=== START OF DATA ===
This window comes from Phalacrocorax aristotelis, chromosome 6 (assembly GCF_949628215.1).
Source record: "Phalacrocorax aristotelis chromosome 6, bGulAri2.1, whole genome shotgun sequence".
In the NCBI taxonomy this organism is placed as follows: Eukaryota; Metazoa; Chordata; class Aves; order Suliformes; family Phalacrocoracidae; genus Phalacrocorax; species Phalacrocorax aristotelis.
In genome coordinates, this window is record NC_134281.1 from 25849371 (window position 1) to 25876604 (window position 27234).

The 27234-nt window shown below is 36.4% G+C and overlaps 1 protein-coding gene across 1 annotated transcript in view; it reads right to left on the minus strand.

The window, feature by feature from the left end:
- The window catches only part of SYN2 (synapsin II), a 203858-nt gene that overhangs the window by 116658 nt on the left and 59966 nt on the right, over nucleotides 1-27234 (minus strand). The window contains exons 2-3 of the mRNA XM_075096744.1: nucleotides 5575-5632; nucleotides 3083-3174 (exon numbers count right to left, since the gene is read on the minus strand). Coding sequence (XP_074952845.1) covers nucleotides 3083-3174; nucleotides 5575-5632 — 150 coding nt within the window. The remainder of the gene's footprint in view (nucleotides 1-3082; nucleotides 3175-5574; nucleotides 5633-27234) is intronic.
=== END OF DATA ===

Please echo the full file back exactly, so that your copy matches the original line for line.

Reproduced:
This window comes from Phalacrocorax aristotelis, chromosome 6 (assembly GCF_949628215.1).
Source record: "Phalacrocorax aristotelis chromosome 6, bGulAri2.1, whole genome shotgun sequence".
In the NCBI taxonomy this organism is placed as follows: Eukaryota; Metazoa; Chordata; class Aves; order Suliformes; family Phalacrocoracidae; genus Phalacrocorax; species Phalacrocorax aristotelis.
In genome coordinates, this window is record NC_134281.1 from 25849371 (window position 1) to 25876604 (window position 27234).

The 27234-nt window shown below is 36.4% G+C and overlaps 1 protein-coding gene across 1 annotated transcript in view; it reads right to left on the minus strand.

The window, feature by feature from the left end:
- The window catches only part of SYN2 (synapsin II), a 203858-nt gene that overhangs the window by 116658 nt on the left and 59966 nt on the right, over nucleotides 1-27234 (minus strand). The window contains exons 2-3 of the mRNA XM_075096744.1: nucleotides 5575-5632; nucleotides 3083-3174 (exon numbers count right to left, since the gene is read on the minus strand). Coding sequence (XP_074952845.1) covers nucleotides 3083-3174; nucleotides 5575-5632 — 150 coding nt within the window. The remainder of the gene's footprint in view (nucleotides 1-3082; nucleotides 3175-5574; nucleotides 5633-27234) is intronic.